Separated from his mother when their master sold her, Joseph Godfrey grew up in bondage serving Minnesota's fur-trade elite. Escaping his masters' beatings, Godfrey sought refuge among the Dakota Indians who had befriended him as a child slave.
Conscripted to join Dakota warriors in the U.S. Dakota War of 1862, Godfrey became the first of hundreds of men tried by a military court when the six-week war ended. Commander Henry Sibley, who created the court, was one of Godfrey's former masters. Sibley approved the death sentences of Godfrey and 302 Dakota soldiers.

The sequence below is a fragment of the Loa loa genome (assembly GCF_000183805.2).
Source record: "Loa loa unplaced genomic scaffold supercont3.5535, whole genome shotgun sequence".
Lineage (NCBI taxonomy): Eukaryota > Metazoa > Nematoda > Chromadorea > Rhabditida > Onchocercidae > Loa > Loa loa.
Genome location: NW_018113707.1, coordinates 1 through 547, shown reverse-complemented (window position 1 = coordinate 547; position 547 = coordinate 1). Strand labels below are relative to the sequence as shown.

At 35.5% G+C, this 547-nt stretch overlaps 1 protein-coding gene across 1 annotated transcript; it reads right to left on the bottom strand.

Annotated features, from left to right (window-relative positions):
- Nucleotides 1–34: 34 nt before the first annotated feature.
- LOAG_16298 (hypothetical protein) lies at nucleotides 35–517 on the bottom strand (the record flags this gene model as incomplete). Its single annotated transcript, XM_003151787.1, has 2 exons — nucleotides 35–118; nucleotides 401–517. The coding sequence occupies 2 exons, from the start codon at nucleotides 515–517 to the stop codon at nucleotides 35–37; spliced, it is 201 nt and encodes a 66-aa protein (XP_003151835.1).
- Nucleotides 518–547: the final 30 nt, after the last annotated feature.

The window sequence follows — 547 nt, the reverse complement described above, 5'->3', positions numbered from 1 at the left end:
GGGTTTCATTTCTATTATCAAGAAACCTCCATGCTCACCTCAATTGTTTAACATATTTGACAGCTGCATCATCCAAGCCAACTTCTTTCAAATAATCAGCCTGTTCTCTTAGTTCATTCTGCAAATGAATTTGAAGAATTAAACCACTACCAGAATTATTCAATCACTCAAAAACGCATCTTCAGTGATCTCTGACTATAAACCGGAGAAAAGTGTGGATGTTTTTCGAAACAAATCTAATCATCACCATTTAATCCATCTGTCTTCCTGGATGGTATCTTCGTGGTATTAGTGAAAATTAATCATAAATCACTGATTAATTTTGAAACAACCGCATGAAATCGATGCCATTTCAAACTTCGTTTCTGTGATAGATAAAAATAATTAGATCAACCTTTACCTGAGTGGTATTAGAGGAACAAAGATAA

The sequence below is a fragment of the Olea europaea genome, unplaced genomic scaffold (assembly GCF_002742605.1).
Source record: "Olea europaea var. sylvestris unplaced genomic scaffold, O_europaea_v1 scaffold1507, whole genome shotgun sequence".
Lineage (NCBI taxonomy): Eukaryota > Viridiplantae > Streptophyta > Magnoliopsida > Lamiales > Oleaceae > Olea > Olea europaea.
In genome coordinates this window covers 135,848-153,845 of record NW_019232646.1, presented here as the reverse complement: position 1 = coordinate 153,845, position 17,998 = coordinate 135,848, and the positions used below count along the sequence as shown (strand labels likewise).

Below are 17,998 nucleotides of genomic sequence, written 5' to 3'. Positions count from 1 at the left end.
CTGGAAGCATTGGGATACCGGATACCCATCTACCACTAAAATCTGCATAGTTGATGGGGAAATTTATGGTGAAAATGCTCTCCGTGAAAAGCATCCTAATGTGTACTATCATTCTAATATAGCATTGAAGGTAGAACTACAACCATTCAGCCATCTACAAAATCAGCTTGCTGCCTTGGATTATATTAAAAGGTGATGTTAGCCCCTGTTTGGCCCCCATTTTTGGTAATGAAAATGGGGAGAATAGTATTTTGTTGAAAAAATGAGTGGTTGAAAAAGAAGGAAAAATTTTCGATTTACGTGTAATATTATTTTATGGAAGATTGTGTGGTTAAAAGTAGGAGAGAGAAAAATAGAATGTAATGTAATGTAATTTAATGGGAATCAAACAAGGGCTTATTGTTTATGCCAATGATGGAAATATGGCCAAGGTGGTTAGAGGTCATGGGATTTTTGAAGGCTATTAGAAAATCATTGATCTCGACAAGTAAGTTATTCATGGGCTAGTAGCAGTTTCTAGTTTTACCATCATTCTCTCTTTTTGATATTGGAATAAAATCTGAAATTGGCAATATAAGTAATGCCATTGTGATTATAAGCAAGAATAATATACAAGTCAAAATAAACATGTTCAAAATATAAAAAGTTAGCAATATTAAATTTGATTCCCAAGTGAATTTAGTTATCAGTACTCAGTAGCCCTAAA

In this riveting biography, historian and retired trial lawyer Walt Bachman untangles the thorny questions that tangle Godfrey's story: How was he enslaved in free territory? Did his testimony send 38 Dakota men, including his father in law, to the gallows? Bachman argues that the 1862 Dakota War trials that ended with the largest mass execution in U.S. history, were both more just, and more unfair, than we've ever guessed.Price: $24.00
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